Disapearing comments.

Quite often, I will leave a fairly lengthy comment on a blog post, only to watch it disappear when I click on ‘Post Comment’. Sometimes, I will go as far as to contact the blogger concerned, to let them know I tried to comment. Occasionally, they will find my comment in their Spam folder, for reasons unknown to both of us. But one quick fix is to leave an additional comment on the post. Just one letter or number will do, and I tend to use a simple full stop. When you send that second comment, the first one almost always appears above it. This works for me at least 90% of the time.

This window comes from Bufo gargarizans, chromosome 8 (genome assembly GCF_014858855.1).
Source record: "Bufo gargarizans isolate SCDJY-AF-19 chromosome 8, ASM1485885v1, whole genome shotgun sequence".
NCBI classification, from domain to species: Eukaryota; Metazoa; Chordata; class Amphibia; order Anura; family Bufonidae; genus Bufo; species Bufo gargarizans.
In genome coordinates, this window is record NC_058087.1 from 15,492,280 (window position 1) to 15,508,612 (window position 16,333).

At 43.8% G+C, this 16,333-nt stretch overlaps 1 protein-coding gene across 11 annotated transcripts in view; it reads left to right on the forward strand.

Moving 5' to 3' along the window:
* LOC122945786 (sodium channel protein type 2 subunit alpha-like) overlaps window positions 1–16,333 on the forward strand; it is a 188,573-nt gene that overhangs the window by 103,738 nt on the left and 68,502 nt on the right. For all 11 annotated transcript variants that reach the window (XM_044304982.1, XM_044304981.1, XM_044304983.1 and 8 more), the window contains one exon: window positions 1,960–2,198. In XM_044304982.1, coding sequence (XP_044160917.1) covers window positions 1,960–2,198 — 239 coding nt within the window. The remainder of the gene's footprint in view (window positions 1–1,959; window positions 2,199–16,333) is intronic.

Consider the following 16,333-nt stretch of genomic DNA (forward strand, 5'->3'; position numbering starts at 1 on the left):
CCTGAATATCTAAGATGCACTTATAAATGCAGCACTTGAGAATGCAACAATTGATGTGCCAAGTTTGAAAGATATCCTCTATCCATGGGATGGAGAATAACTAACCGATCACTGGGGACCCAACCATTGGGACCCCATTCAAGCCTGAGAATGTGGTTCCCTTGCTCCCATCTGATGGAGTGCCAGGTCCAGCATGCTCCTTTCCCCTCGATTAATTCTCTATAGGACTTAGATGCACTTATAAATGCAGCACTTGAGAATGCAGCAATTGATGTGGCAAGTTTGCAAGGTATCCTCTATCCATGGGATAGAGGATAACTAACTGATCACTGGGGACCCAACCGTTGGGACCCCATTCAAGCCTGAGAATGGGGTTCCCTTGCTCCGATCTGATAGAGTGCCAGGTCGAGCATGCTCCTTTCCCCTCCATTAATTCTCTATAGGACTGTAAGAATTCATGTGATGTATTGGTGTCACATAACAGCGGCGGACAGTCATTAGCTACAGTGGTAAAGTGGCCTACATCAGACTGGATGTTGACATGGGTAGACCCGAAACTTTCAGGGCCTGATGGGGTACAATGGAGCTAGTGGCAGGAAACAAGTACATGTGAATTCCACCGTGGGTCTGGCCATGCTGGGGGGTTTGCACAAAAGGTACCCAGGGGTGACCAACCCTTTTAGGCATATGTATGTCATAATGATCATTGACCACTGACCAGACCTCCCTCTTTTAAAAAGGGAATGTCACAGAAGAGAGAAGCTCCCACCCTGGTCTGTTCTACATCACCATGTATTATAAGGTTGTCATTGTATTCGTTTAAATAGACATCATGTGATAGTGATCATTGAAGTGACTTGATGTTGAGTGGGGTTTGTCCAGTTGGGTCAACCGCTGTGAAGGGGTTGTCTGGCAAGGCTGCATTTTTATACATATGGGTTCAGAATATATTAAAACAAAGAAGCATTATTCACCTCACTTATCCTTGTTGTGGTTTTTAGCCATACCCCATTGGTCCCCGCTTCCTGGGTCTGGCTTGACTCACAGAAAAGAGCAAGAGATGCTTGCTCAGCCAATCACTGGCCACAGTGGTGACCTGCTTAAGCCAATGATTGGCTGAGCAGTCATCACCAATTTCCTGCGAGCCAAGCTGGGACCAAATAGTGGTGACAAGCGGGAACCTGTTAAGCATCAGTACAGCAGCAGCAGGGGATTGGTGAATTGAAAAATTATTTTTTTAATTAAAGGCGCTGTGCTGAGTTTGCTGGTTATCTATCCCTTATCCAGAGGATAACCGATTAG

WordPress slowdowns.

Some days when WP is ‘fiddling in the background’, the blog slows down noticeably. I will reply to a comment, and then watch as it takes what feels like a very long time for that reply to appear on my blog. Or if I am working on a draft, it takes twice as long to save it. When this happens, I just close down the page , and then click back on the shortcut to open WordPress again. This usually solves the slowdown immediately.

Just a few tips that might help some of you, based on my 8 years of constant frustration with being a WordPress blogger.

Covid-19: Some Useful Information.

I am reposting this from Ed Westen’s blog. https://deartedandjody.wordpress.com/
Solid advice and information about what the virus actually is, and what you can do to try to fight it.

Johns Hopkins University has sent this detailed note on avoiding the contagion: